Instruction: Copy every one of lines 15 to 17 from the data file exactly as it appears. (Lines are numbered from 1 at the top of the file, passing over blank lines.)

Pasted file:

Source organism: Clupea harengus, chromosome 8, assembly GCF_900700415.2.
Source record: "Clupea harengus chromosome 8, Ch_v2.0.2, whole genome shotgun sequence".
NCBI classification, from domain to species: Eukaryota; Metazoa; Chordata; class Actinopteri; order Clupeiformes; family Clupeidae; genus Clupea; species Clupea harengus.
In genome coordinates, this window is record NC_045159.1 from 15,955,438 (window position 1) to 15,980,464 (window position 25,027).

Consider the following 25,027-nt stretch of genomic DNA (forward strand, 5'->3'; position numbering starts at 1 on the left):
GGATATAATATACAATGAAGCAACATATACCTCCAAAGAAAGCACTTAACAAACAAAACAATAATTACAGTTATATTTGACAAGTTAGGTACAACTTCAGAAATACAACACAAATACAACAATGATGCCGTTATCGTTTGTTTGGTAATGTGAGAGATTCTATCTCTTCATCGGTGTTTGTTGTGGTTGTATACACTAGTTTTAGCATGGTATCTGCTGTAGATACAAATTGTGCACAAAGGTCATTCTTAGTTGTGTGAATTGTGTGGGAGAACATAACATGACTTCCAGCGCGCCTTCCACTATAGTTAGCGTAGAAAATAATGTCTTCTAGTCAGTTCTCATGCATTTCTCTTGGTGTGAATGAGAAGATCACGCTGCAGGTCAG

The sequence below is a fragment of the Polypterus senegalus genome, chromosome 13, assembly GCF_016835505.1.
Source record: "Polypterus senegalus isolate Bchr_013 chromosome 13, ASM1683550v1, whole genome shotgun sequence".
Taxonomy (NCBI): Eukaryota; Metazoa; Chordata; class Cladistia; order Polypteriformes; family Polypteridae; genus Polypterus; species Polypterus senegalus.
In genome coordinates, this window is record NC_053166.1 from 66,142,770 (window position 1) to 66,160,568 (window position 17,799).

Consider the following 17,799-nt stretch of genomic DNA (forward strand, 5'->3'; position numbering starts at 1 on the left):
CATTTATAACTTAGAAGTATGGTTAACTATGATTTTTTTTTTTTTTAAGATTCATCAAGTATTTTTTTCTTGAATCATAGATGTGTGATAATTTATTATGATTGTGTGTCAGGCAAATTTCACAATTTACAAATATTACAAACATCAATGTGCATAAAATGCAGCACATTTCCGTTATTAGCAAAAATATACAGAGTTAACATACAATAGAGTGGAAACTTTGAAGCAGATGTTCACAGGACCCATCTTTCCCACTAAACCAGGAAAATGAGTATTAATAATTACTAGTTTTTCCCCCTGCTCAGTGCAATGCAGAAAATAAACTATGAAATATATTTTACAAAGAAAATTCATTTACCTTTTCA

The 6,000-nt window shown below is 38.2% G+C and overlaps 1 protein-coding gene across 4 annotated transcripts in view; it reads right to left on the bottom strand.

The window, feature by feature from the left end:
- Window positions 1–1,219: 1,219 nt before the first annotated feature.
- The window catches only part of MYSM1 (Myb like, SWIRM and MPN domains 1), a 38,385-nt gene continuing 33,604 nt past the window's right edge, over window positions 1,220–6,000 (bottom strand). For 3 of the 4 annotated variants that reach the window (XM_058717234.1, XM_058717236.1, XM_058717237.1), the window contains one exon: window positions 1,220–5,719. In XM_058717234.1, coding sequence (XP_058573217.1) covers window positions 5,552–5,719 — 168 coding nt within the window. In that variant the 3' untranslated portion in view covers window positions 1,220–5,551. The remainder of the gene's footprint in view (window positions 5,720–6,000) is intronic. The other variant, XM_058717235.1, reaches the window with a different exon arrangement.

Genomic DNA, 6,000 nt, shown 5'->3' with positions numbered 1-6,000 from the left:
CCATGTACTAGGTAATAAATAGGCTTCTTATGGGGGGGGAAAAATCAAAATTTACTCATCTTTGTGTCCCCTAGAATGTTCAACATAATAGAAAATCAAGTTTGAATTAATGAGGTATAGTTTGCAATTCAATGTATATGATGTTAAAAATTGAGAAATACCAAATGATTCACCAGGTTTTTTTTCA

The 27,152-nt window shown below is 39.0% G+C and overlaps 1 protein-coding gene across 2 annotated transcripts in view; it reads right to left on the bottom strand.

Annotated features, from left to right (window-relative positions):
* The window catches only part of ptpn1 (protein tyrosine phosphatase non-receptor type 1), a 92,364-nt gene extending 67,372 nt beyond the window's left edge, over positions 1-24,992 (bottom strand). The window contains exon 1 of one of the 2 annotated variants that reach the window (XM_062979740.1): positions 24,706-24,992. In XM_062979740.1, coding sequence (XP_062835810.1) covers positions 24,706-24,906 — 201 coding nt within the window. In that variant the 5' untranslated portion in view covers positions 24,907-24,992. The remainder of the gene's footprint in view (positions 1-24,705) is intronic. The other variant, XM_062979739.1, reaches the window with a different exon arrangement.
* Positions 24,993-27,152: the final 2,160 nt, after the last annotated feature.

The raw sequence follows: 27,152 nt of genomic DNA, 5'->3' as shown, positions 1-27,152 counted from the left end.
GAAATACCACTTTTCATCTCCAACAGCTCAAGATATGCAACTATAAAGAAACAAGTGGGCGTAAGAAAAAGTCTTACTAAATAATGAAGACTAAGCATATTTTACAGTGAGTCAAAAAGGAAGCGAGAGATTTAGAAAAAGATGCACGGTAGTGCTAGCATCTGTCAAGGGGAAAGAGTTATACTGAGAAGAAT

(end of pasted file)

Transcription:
- Window positions 1–1,219: 1,219 nt before the first annotated feature.
- The window catches only part of MYSM1 (Myb like, SWIRM and MPN domains 1), a 38,385-nt gene continuing 33,604 nt past the window's right edge, over window positions 1,220–6,000 (bottom strand). For 3 of the 4 annotated variants that reach the window (XM_058717234.1, XM_058717236.1, XM_058717237.1), the window contains one exon: window positions 1,220–5,719. In XM_058717234.1, coding sequence (XP_058573217.1) covers window positions 5,552–5,719 — 168 coding nt within the window. In that variant the 3' untranslated portion in view covers window positions 1,220–5,551. The remainder of the gene's footprint in view (window positions 5,720–6,000) is intronic. The other variant, XM_058717235.1, reaches the window with a different exon arrangement.

Genomic DNA, 6,000 nt, shown 5'->3' with positions numbered 1-6,000 from the left: